E. Coli receptor may explain why people fall ill when stressed


Washington : A receptor known as QseE that resides in a diarrhoea-causing strain of E. Coli helps the pathogen make the host ill when it senses stress in the latter, says a new study.

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A receptor is a molecule on the surface of a cell that docks with other molecules, often signalling the cell to carry out a specific function.

Vanessa Sperandio, study co-author, said QseE is an important player in disease development because the stress cues it senses from a host, chiefly epinephrine and phosphate, are generally associated with blood poisoning, or sepsis.

“Patients with high levels of phosphate in the intestine have a much higher probability of developing sepsis due to systemic infection by intestinal bacteria,” Sperandio said. “If we can find out how bacteria sense these cues, then we can try to interfere in the process and prevent infection.”

Millions of potentially harmful bacteria exist in the human body, awaiting a signal from their host that it’s time to release their toxins. Without those signals, the bacteria pass through the digestive tract without infecting cells. What hasn’t been identified is how to prevent the release of those toxins.

“There’s obviously a lot of chemical signalling between host and bacteria going on, and we have very little information about which bacteria receptors recognise the host and vice versa,” Sperandio said. “We’re scratching at the tip of the iceberg in our knowledge of this.”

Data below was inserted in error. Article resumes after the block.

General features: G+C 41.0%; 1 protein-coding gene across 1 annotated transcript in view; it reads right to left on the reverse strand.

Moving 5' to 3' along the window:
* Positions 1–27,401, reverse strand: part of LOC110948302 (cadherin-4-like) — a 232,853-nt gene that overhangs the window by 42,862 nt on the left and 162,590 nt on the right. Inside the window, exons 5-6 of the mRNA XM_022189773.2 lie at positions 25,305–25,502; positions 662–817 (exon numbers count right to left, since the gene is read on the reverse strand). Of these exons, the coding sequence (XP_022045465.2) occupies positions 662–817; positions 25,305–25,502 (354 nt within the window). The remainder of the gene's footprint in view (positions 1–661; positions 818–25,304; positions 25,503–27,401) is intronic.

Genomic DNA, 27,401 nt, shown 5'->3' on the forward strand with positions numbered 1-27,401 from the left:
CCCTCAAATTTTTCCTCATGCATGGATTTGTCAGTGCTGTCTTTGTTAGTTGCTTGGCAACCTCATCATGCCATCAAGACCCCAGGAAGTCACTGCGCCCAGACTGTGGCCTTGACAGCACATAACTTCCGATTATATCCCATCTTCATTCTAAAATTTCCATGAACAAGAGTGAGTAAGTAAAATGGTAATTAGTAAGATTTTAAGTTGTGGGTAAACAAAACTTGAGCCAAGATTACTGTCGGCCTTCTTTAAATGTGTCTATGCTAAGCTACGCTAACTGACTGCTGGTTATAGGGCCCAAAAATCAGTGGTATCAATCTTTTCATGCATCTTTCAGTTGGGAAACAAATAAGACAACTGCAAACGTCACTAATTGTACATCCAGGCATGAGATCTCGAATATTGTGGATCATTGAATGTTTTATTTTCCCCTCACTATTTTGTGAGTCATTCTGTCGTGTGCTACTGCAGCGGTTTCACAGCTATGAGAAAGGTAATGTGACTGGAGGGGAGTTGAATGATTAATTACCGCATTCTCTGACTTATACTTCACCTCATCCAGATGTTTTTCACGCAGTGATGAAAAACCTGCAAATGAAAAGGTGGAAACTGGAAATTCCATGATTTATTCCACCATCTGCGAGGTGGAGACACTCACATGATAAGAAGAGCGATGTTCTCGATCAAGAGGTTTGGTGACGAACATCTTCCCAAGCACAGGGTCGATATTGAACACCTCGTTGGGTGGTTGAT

In 2006, Sperandio’s lab was the first to identify the receptor QseC sensor kinase, a molecule found in the membrane of a diarrhoea-causing strain of E. Coli known as enterohemorrhaegic Escherichia coli, or EHEC.

Prior research by Sperandio has found that when a person ingests EHEC – which is usually transmitted through contaminated food such as raw meat – it travels peacefully through the digestive tract until it reaches the intestine.

There, chemicals produced by the friendly gastrointestinal microbial flora and the human hormones epinephrine and norepinephrine alert the bacteria to its location, said an UT-S release.

Once QseC recognises the stress hormones, it initiates a cascade of genetic activations in which EHEC colonises the intestine and moves toxins into human cells, altering the make-up of the cells and robbing the body of nutrients.

“The bacteria get what they want – nourishment – and the person ends up getting diarrhoea,” Sperandio said.

Previous research by Sperandio found that phentolamine, an alpha blocker drug used to treat hypertension, and a new drug called LED209 prevent QseC from expressing its virulent genes in cells. The next step is to test whether phentolamine has the same effect on QseE.

The study is available online in the issue of Proceedings of the National Academy of Sciences.